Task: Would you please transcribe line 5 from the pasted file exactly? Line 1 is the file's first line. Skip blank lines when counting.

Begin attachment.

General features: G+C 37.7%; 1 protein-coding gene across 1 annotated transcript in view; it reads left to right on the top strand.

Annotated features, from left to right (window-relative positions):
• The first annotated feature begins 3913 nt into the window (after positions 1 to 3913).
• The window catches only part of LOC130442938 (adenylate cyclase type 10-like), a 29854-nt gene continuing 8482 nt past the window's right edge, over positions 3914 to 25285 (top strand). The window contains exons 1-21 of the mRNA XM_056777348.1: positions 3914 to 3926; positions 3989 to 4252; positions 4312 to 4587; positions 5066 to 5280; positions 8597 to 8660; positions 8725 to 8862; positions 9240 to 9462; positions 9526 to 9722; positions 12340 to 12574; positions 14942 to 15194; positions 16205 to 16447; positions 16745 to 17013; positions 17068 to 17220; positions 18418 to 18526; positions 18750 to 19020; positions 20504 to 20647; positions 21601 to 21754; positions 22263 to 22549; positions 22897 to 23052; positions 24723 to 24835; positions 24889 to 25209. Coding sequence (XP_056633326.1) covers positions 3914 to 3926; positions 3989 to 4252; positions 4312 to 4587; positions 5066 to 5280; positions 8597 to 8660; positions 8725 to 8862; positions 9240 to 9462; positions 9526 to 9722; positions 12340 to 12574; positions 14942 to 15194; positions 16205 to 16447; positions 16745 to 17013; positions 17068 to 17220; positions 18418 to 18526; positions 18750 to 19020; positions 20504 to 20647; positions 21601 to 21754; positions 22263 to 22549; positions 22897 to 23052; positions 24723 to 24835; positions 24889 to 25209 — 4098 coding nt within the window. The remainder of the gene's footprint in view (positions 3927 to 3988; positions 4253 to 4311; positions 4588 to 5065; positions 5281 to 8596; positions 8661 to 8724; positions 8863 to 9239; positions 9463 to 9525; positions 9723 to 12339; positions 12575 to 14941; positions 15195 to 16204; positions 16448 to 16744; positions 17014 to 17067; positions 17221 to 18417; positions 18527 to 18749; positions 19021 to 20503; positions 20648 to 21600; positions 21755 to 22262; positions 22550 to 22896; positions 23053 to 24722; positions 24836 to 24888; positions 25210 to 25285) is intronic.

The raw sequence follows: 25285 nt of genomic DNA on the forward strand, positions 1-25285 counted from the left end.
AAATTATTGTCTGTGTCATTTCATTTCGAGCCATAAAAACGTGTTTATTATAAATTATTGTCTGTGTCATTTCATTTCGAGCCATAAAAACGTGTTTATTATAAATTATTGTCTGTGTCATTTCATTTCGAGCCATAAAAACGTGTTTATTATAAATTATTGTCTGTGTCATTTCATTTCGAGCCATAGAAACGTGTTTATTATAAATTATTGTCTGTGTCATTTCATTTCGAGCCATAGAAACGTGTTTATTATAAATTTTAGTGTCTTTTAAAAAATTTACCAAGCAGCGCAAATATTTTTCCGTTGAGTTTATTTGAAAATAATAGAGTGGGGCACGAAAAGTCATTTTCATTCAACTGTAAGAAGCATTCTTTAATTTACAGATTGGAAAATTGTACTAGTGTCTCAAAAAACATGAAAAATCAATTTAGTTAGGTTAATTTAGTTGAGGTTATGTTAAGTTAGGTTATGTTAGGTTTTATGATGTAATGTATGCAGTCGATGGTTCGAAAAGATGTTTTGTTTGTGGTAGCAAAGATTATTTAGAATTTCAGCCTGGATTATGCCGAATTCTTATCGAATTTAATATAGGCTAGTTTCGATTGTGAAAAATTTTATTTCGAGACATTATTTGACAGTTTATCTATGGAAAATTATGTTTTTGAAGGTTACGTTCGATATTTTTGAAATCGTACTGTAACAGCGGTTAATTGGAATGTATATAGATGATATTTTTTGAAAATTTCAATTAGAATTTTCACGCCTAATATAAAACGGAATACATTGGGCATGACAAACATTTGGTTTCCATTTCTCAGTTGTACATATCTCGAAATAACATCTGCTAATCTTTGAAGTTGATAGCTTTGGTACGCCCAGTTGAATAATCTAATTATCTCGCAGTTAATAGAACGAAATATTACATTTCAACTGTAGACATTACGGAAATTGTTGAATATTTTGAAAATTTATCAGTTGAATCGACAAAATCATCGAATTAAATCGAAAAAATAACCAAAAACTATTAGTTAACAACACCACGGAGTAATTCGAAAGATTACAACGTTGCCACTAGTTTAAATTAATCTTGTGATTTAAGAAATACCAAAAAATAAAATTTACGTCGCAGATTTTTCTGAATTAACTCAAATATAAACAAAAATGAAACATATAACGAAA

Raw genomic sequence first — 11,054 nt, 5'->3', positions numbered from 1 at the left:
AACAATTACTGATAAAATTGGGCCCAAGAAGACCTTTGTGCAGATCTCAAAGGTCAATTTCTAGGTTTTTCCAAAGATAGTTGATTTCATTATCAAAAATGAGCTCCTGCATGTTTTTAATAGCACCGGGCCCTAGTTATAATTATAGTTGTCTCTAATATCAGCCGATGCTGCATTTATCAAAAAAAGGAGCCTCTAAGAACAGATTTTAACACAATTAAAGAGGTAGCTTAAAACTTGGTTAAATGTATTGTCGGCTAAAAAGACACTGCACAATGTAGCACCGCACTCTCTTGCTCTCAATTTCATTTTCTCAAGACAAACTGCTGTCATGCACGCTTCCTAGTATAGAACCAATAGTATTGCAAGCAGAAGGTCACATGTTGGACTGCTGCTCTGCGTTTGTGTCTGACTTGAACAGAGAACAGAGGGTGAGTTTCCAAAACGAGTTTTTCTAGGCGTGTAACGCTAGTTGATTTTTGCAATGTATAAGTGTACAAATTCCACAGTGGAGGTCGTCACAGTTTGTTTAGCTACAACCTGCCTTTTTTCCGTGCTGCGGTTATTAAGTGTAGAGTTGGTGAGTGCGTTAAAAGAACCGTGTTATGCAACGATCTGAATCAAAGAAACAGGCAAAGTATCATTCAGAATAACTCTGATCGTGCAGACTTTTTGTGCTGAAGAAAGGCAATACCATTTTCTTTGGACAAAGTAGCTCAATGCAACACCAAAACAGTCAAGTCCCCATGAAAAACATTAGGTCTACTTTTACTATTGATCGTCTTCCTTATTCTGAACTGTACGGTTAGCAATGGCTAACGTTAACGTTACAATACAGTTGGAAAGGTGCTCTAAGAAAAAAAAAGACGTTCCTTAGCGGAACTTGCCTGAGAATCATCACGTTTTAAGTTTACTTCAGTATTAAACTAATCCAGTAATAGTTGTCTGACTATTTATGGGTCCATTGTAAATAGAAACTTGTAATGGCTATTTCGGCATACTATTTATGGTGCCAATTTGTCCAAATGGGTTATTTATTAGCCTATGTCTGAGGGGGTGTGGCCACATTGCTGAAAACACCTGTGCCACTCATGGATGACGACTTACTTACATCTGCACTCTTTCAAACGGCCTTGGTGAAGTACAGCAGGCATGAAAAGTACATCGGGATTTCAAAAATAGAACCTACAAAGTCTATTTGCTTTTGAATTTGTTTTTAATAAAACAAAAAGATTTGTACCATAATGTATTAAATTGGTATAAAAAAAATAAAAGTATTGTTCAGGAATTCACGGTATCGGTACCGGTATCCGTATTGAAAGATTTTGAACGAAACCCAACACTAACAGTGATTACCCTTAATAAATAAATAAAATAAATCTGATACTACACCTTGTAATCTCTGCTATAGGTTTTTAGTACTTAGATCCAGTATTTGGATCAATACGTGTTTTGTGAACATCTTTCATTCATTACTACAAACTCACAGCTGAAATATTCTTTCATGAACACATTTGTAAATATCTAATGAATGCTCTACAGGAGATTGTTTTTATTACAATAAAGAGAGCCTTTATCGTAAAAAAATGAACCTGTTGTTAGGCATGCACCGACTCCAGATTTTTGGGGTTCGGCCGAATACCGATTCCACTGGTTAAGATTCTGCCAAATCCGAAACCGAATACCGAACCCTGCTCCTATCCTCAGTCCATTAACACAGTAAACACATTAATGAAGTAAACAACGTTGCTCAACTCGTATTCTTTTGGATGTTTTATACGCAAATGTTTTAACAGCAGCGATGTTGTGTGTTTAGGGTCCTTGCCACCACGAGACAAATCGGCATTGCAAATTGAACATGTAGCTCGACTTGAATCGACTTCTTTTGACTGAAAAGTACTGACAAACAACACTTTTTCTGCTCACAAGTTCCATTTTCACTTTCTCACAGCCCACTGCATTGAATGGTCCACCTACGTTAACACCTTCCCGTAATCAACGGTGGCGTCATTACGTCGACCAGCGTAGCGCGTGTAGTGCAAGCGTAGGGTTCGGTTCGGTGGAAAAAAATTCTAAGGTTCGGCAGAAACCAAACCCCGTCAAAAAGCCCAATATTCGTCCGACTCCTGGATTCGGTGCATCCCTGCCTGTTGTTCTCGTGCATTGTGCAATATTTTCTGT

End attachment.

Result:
The raw sequence follows: 25285 nt of genomic DNA on the forward strand, positions 1-25285 counted from the left end.